P2Y receptor trafficking in polarized epithelial cells Public Deposited

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  • March 22, 2019
  • DuBose, Darrell R.
    • Affiliation: School of Medicine, Department of Pharmacology
  • A layer of interconnected epithelial cells line the organs of the human body. These cells have three functions: absorption of nutrients, secretion of wastes, and protection from pathogens. Chemically, epithelial cells are the mediators of nearly all interactions between the body and the world around us. In order to function properly, epithelial cells must maintain two distinct membrane regions with unique protein and lipid compositions. Disruption of these compositions results in diseases like cystic fibrosis, retinitis pigmentosa, nephrogenic diabetes insipidus, Dubin-Johnson syndrome, and polycystic kidney disease. To this day, many of the mechanisms underlying apical versus basolateral protein sorting remain unknown. The work presented here is focused on the sorting of the P2Y family of G protein coupled receptors and the transport of receptors between the apical and basolateral membrane regions of epithelial cells. Two separate but linked projects are detailed in this thesis. The first project details the delimitation and determination of key amino acids in the apical targeting sequence of the P2Y?4? receptor. The second project describes the development of a novel technique for determining the trafficking itineraries of proteins in polarized epithelial cells that is then applied to understand the trafficking mechanisms for the P2Y?1?, P2Y?2?, and P2Y?4? receptors. Together, these studies highlight the complexity and diversity of sorting and trafficking mechanisms at work in epithelial cells and suggest methods by which they may be better understood.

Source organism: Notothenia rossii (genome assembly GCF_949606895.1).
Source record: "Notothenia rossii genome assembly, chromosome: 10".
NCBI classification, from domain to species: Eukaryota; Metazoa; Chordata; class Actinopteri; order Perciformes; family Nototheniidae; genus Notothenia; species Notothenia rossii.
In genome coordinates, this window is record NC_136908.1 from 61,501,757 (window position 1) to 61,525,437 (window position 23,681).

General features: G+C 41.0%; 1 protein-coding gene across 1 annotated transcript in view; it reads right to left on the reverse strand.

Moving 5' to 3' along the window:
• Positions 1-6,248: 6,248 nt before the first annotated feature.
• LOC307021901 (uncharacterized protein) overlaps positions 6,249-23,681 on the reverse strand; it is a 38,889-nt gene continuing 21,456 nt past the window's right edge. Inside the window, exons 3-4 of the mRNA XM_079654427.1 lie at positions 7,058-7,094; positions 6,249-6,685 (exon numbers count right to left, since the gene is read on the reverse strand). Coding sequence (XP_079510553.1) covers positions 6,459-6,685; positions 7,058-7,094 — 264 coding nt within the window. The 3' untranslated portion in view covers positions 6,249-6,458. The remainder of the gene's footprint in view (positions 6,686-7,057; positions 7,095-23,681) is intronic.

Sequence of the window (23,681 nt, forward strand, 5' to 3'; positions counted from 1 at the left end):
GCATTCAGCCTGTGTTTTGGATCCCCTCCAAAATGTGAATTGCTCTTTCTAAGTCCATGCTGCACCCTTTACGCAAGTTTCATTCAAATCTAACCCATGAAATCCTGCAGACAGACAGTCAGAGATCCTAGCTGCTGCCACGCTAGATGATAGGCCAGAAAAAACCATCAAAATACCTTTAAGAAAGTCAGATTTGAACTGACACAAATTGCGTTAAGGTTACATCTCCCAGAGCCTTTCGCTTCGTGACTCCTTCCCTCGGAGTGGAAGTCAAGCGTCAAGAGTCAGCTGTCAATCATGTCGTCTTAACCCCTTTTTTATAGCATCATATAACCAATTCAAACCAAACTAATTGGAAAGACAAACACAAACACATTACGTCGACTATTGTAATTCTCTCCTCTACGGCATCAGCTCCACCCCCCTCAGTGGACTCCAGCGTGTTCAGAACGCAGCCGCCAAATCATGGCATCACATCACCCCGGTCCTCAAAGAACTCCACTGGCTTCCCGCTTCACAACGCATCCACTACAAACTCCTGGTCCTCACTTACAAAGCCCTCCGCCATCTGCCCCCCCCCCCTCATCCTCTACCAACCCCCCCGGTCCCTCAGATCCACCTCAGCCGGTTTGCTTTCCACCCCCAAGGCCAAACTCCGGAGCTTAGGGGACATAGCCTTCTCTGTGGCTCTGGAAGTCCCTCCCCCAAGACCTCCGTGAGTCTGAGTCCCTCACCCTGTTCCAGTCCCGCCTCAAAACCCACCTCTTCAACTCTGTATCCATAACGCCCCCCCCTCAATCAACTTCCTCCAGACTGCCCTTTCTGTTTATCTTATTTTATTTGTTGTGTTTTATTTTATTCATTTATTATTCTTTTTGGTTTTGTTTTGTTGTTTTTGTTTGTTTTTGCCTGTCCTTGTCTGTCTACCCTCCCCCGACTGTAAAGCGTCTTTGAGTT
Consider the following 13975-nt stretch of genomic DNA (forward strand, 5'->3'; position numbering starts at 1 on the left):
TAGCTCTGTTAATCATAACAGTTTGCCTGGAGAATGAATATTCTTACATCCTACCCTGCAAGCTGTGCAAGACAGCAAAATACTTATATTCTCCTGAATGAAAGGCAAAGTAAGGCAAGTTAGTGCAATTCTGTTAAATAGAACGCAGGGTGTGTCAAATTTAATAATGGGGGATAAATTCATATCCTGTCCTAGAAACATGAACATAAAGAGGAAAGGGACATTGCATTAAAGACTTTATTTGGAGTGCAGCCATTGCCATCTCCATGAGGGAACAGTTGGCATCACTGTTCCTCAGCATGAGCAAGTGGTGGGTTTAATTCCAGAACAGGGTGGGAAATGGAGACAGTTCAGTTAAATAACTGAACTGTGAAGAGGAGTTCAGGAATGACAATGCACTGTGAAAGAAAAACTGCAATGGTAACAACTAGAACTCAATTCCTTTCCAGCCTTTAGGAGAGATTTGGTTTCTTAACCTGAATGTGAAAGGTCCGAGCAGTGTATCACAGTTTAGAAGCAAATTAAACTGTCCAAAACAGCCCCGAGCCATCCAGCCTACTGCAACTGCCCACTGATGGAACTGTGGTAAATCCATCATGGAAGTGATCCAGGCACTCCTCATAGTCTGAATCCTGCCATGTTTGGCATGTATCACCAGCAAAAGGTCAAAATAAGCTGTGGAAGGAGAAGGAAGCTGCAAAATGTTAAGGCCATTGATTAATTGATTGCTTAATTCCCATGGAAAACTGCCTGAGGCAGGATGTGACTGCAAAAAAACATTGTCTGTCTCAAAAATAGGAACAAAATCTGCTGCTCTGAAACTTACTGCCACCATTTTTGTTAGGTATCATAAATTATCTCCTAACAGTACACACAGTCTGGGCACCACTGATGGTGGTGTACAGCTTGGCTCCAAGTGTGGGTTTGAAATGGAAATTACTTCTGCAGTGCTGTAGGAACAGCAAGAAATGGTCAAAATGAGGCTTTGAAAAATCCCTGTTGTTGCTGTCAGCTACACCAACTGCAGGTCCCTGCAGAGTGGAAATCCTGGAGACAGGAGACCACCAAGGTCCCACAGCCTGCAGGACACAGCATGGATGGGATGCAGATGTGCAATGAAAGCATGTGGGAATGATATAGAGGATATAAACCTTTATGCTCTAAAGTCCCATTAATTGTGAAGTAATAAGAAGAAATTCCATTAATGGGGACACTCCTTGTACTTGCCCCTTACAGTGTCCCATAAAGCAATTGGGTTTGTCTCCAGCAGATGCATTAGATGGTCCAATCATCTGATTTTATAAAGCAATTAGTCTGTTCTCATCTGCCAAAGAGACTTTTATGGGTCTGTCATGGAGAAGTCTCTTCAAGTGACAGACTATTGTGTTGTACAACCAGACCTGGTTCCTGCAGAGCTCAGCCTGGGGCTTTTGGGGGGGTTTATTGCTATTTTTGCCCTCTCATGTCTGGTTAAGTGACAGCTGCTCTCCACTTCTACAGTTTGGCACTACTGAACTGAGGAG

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  • In Copyright
  • Nicholas, Robert
  • Doctor of Philosophy
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  • 2013

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